Bibek: Every time I get anything from Joe and Saskia.
Joe: I really like to try and be as original and creative as possible. As far as a “voice” in music goes, I feel like mine’s been heard before and so it’s important that the content of our music is more than “love you baby” cliches. Music has a tendency to lean towards ego, bombast and show-offy-ness (not a real word) and so I like to try and offer up an alternative to that where possible. Does it work? Probably not.
Who are your favourite artists you have found yourself listening to at the moment?
Bibek: Been watching heaps of zildjian live sessions and also some crazy bollywood compositions by A R Rehman.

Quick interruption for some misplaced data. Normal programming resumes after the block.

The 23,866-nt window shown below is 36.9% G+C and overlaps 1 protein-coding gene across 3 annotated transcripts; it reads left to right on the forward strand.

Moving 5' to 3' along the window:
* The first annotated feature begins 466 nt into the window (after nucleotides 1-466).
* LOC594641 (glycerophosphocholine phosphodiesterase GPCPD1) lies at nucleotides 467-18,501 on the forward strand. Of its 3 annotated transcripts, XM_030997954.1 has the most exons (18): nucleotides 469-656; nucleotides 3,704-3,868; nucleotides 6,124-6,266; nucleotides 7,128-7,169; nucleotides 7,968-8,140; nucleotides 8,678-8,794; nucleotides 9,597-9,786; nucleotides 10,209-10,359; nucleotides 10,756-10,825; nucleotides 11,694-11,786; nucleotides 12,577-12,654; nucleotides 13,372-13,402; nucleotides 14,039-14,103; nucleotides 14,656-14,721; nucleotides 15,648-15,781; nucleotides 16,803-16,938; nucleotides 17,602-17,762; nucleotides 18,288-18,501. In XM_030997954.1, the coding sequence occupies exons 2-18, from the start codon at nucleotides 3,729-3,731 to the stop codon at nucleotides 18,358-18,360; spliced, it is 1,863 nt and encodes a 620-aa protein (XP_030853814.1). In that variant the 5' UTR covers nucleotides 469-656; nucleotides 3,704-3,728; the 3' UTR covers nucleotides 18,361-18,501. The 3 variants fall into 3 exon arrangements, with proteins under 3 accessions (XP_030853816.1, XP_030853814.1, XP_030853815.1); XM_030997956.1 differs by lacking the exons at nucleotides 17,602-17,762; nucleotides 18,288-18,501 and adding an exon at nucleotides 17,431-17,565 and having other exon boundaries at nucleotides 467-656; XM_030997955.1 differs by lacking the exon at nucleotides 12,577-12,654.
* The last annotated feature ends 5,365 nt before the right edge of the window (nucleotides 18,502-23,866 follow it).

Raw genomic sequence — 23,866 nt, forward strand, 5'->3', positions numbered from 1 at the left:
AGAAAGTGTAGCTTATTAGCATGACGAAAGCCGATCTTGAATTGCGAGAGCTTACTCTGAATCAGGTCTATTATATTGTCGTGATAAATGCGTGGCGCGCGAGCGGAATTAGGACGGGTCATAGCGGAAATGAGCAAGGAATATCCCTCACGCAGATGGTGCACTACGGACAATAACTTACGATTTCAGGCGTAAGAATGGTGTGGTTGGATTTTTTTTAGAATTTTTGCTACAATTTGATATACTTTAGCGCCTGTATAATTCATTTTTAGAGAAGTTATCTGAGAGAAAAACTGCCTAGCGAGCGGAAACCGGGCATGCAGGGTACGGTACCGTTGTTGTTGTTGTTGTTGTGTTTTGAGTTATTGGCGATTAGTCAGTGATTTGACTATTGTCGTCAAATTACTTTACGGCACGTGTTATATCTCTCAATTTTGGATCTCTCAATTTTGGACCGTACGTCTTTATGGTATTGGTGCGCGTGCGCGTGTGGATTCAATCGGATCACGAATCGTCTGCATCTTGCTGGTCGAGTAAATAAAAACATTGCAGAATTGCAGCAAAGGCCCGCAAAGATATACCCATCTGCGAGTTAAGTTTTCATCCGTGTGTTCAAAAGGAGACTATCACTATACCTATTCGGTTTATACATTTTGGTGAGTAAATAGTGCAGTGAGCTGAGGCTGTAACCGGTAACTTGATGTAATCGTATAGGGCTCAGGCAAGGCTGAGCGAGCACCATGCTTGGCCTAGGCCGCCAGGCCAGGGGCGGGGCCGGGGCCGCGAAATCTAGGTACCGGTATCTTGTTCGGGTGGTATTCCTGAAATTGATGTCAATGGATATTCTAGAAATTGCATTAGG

Saskia: So many (what else to do in six months of lockdown…?) but my favourite ones recently are like Oumou Sangare who I’ve somehow only just discovered and Songø who I think are hands down the best band in the world to debut this year. They are the future of music for me (but I guess the future of music for most other people is like “Spotifycore” and idk something on TikTok or whatever do I sound enough like an old biddy yet). But also I’ve been bingeing Future Islands’ new record which is incredible.
Joe: I’m checking my recent YouTube history for this one… All We Are, Vampire Weekend, Unknown Mortal Orchestra, Everything Everything, Bon Iver… How boring. This could be any point in time and my answers would be the same.
How many of your songs have you written about people in your life?